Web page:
Reed in the Wind
nytheatre.com review by Matt Roberson
June 27, 2009
The initial story that serves as the foundation for Joe McDonald's Reed in the Wind has the potential to be riveting and original theatre. Unfortunately, the lasting impression that this current production leaves is just that: potential. Billed as an "unusual Irish love story," the author has offered up the bones for a unique play, grounded in varying degrees of love, violence, metamorphosis, and a quest for understanding. Yet by the time the excessive, and under-directed, scenes have come and gone, shrouding the earlier story with a less compelling subplot of religious intolerance, one is left wondering exactly what McDonald wants his audience to see.
The play revolves around Michael and Kate Nolan, a brother and sister orphaned and alone since the death of their parents by fire some 15 years earlier. Ostracized by a Catholic town that refused to support the children of a Protestant father and unwed mother, the two have learned to depend solely upon each other for their needs, the physical not excluded. And while never perfect, as I assume most brother/sister love affairs aren't, the Nolans have made it work, with Michael tending to the pigs and Kate getting his tea. However, recently something has changed, and as the play opens up, Kate confesses to feelings of guilt over their affair, something Michael assures her has no place in a house long ago forgotten by both the Church and its God. Michael is more controlling husband than watchful big brother, and one of the more interesting developments of this story is watching Kate as she attempts to break free of a life she now desires to leave behind.
This growing division between the siblings, which defines the first part of the play, is multiplied when Michael, injured and preparing for surgery, hires the handsome farmhand Peter, who quickly falls for Kate. With Peter's entrance, the love triangle that is presumably supposed to sustain the rest of the play is complete. I say supposed to sustain the play, because unfortunately, this is not what happens. As Michael leaves to receive the answer to his nagging leg pain, the interesting story of Peter and Kate is interrupted by another misfortune. This new difficulty comes at the hands of a local priest, who seems hell-bent on ruining the lives of anyone nearby. He is your typical Tartuffe-like priest, hypocritical with one hand and lecherous with the other. Interesting as that is, he unfortunately has no real place in this story. Yes, the growing judgment of the town towards the Nolans helps to move along the action, but only at the cost of distracting from the bizarre, and compelling, love story McDonald began his play with.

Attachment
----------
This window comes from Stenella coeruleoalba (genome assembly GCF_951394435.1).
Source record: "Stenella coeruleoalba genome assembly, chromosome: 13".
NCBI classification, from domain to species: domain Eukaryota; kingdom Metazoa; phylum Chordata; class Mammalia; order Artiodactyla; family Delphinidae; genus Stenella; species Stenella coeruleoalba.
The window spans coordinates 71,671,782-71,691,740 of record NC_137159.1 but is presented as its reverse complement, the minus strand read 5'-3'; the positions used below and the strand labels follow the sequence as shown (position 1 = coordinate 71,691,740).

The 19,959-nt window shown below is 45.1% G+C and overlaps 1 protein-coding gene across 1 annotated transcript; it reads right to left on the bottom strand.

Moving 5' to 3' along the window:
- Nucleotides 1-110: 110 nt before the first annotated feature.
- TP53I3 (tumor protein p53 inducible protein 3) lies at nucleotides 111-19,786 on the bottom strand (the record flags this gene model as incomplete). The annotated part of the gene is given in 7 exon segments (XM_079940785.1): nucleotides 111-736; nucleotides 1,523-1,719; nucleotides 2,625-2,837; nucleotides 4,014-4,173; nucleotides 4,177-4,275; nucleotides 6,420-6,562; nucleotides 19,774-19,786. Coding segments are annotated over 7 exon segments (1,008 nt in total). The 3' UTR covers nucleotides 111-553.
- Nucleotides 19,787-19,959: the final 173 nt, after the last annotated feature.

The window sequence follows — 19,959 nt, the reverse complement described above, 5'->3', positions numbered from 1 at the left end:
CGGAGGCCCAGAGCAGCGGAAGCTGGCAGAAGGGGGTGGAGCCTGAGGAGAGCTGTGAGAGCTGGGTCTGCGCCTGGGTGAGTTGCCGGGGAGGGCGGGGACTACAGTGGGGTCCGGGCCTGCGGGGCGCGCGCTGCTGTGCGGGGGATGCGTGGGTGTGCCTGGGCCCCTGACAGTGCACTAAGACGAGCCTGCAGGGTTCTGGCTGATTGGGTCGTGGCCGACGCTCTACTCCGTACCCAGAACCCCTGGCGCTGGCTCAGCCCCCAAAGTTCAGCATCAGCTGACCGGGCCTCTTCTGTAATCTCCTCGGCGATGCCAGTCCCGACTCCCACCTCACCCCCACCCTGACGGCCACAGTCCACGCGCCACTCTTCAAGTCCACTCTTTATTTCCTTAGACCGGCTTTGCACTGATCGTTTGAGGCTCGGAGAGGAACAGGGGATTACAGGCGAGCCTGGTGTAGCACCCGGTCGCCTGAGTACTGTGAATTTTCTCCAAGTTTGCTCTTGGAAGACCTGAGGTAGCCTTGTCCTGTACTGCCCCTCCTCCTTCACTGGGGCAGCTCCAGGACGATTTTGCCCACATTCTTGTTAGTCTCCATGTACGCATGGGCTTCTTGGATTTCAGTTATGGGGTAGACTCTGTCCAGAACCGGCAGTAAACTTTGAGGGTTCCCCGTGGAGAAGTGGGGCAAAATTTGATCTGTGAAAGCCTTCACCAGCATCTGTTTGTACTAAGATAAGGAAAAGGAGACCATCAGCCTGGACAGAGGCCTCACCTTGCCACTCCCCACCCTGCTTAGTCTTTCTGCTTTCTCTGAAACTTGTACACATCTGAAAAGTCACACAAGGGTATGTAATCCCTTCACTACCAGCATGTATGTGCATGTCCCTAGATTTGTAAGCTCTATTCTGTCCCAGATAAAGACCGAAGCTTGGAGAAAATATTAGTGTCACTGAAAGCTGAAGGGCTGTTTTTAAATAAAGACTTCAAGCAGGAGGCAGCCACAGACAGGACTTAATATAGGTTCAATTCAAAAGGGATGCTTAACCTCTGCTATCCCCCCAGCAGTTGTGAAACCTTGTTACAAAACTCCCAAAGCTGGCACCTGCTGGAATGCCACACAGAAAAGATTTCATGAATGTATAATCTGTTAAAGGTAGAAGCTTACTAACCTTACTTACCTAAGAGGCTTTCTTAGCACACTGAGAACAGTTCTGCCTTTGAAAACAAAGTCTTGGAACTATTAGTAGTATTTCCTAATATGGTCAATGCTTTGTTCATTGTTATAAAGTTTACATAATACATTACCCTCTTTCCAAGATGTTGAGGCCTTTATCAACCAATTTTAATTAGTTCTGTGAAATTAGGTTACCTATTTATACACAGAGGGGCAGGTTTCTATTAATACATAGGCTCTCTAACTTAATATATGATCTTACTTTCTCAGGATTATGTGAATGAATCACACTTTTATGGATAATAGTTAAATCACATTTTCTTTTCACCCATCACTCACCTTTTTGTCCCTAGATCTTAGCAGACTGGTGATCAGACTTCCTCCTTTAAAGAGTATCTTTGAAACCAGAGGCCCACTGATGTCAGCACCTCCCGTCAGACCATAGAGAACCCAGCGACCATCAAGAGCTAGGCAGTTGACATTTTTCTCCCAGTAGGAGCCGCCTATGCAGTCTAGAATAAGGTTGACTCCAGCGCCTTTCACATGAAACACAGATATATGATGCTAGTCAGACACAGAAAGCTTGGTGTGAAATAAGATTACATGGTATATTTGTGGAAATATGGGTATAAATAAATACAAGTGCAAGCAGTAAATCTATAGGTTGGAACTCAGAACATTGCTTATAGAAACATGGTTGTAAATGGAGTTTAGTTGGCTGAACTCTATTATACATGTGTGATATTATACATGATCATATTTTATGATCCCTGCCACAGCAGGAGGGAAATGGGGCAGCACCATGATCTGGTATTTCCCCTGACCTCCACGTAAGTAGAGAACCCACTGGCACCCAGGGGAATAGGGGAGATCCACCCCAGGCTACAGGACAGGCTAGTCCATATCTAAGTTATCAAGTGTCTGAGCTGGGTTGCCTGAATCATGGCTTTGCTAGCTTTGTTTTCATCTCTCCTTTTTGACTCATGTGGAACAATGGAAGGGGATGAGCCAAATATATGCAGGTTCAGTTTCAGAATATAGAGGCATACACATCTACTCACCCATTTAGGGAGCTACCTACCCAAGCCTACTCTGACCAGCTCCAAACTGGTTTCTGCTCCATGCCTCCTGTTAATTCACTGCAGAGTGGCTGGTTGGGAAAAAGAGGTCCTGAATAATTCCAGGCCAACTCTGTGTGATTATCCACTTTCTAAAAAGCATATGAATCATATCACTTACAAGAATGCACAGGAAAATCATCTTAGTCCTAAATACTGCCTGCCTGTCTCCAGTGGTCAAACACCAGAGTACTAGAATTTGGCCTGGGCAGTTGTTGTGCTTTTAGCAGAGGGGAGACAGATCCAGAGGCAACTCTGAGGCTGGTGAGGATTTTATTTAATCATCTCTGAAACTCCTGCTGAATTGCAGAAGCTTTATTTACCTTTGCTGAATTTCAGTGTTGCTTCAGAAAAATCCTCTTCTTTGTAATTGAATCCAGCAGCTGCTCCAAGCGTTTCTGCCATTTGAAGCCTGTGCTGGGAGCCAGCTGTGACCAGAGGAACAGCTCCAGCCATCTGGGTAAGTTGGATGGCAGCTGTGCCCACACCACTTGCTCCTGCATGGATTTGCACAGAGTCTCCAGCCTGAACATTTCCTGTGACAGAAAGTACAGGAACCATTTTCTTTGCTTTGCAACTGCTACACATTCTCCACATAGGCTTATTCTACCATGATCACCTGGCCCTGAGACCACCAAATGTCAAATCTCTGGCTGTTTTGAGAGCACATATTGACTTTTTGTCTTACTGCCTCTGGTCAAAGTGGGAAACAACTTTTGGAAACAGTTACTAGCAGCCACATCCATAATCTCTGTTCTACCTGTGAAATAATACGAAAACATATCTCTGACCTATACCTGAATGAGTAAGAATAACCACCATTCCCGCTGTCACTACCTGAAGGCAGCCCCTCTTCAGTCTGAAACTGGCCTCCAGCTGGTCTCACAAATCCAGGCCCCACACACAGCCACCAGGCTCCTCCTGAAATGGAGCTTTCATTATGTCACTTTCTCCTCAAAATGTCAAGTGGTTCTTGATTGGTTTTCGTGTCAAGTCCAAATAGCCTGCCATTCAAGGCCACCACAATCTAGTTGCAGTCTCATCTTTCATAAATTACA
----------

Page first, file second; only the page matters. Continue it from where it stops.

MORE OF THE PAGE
While the story may wander, and the quick scenes may prove distracting, there are still two very good reasons to see this production: Nic Tyler (Michael) and Douglas B. Giorgis (Peter). From the moment Tyler walks onto the tiny stage, one is confronted with an actor of enormous presence, which never explodes into something untrue as his character struggles to maintain the life he has become content with. Giorgis is equally compelling, playing the gentler, though never pushed-over, assistant Peter. The dynamic created by these two rivals becomes incredibly thrilling to watch, even if it is constantly being interrupted by short scenes and less-focused side stories.
In a production like this, that features original storytelling and two especially strong performances, it is difficult to pinpoint what exactly is to blame for the final product being so unfulfilling. Certainly part of the fault rests on the lack of direction given to these actors. The show features uninspired blocking, with far too many of the scenes lazily playing out as conversations over tea at the kitchen table. This lack of motion, combined with a script that never hits the emotional levels a boiling environment such as this should achieve, leads to a few moments of violence and high drama that are never truly earned. The story is there, and especially with the characters of Michael and Peter, the actors are there too. However, in its current incarnation at The Producers Club, Reed in the Wind remains a breeze, when it really should be a storm.